I'd say that ZFS is still way more mature and useful than BTFS at this point. The use of writeable clones
is a good use case for ZFS.
UnionFS/Fuse is terribly slow. Native "ZFS on linux" is a special kernel module that can't be re-distributed
as part of an application. Because of these restrictions the only current high performance re-distribututable
ZFS solutions I know of are on based on OpenIndiana ( NexentaStor) and FreeBSD ( FreeNAS )
NexentStor is commercial ,but free for personal use up to 18TB, and FreeNAS is free but not opensource, and
Nas4Free is opensource fork of FreeNAS before it was sold.
The legal issues of shipping "ZFS on Linux" with your product.
For performance and reliability reasons, ZFS is written to run on native hardware, and not have any
RAID disk controller in the picture. If your running as a VM this is problematic as you have no
access to raw disks.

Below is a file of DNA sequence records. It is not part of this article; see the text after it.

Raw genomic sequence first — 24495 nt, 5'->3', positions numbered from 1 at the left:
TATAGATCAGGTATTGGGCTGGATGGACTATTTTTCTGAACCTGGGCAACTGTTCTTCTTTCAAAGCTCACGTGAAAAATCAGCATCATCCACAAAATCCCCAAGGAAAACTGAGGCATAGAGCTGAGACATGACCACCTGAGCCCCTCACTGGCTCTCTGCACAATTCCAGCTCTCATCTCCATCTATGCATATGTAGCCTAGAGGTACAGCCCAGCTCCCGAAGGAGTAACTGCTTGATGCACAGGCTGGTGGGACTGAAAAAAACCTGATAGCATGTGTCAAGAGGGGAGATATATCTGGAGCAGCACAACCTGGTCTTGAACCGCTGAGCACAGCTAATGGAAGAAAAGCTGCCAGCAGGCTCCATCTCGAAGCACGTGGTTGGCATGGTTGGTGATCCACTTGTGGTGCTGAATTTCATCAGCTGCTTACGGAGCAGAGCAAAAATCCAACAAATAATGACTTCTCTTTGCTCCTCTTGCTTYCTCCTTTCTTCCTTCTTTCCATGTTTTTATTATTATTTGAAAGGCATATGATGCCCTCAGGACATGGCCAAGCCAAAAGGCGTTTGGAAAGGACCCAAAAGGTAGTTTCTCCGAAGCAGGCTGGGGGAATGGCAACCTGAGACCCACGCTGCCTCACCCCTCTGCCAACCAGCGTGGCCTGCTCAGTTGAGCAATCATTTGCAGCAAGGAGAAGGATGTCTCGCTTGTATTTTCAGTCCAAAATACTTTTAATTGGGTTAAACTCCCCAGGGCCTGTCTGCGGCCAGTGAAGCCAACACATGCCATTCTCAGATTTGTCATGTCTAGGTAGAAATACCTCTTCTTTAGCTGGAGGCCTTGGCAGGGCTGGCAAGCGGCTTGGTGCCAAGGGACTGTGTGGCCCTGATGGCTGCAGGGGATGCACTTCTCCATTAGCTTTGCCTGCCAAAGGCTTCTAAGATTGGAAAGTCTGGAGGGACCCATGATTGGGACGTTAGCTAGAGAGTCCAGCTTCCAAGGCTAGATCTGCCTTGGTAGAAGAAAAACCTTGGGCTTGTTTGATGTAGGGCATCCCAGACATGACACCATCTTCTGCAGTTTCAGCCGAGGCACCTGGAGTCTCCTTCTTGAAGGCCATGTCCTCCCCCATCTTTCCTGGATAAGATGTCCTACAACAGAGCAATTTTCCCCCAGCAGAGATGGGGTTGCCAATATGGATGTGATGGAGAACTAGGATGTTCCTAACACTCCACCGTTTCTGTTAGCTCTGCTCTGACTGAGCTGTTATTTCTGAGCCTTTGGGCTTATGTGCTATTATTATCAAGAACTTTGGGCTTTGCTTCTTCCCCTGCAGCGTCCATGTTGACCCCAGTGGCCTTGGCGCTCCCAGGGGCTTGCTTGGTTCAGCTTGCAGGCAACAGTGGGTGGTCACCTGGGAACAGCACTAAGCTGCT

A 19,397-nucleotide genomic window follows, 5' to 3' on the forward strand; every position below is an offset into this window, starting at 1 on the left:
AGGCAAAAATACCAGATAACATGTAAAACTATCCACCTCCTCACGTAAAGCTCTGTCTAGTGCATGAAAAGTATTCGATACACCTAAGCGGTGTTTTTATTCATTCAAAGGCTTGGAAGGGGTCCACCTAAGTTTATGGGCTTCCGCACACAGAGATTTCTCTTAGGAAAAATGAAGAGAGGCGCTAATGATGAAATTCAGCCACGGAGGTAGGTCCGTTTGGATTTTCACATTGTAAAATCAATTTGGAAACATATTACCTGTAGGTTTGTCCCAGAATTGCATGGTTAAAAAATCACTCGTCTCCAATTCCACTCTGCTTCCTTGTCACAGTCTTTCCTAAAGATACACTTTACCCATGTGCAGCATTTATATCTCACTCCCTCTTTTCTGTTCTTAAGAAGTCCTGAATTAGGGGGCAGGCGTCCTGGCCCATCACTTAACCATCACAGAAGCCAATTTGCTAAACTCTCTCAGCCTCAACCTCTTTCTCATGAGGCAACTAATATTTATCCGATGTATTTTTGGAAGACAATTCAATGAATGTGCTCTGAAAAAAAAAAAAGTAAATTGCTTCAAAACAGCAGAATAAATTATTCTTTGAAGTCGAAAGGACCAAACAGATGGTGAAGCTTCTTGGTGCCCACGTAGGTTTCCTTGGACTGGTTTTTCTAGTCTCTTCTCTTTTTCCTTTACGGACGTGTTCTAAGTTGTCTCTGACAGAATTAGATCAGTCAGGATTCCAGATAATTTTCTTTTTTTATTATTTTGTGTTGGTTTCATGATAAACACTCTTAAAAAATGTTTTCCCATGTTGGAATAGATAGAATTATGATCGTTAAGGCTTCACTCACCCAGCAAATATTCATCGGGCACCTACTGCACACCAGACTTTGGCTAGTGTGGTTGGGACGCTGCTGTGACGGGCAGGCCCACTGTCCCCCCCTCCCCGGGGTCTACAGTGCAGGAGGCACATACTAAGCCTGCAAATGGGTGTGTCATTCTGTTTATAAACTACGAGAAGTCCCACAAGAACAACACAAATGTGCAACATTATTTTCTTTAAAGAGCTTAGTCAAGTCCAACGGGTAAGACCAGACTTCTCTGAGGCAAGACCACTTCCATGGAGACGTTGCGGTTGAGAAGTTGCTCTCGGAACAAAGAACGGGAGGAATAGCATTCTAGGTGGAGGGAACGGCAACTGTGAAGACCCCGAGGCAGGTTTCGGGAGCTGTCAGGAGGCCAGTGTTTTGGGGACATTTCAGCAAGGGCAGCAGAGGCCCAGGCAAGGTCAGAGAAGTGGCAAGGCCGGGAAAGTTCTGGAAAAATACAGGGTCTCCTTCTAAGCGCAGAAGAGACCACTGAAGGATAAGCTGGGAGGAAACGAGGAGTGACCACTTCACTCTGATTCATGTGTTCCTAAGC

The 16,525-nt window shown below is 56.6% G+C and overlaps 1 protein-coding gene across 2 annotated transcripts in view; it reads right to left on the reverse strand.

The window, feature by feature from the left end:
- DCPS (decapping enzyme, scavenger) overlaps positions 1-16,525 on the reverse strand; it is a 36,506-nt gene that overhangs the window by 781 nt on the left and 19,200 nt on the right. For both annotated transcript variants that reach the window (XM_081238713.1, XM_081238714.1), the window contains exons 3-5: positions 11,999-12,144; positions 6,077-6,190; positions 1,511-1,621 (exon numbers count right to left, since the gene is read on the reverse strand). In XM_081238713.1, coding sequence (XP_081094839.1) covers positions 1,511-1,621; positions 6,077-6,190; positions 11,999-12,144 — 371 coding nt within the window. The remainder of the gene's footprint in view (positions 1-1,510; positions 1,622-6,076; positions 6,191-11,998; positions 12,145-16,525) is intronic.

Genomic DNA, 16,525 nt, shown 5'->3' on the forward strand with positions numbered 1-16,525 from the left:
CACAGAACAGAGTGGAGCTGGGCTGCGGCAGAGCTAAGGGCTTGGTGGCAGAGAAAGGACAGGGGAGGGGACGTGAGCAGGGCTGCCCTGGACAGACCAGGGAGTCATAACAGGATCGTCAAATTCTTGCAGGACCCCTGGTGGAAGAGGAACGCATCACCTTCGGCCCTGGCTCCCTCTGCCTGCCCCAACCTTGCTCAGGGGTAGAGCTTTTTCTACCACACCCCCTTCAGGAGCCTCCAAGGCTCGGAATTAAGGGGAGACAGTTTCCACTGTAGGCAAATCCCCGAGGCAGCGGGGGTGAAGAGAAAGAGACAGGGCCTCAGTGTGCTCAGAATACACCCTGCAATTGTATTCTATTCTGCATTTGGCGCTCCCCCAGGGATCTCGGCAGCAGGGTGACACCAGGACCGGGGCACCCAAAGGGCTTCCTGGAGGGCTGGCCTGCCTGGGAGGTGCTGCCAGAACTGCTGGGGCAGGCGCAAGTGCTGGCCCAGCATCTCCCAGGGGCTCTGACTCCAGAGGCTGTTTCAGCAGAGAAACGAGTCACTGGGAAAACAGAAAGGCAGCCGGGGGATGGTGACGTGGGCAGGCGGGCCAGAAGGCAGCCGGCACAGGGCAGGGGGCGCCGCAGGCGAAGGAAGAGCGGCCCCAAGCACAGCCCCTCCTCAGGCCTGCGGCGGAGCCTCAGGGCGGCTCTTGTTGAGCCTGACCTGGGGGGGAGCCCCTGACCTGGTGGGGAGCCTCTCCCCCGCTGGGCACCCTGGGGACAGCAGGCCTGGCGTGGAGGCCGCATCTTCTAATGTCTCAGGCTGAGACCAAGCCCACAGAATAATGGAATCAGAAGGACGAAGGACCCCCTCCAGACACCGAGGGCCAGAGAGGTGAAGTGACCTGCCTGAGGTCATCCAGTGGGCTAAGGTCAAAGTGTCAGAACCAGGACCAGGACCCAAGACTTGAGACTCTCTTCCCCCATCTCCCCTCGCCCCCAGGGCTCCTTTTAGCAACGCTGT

Best practice is to always create a number redundant vdev's . This means that a minimal
system is 2 disks (mirrored) to become 1 vdev. You add capacity by adding additional
vdev's of the same type. So you can add additional 2-disk mirrors and get both more
capacity in the pool and 2X write performance (Write performance scales with number of
vDev's , not number of disks )
Unfortunately on standard shared storage each of your mirrors will also be backed by a
RAID-N array, so you may be storing up to 4X of data in the case of a mirrored vDev
on top of a RAID-10 physical array.
So your solution on Vmware could be a vAPP composed of virtual storage / NAS VM running
OpenIndiana or FreeBSD, and and a teacher VM Linux desktop. The students can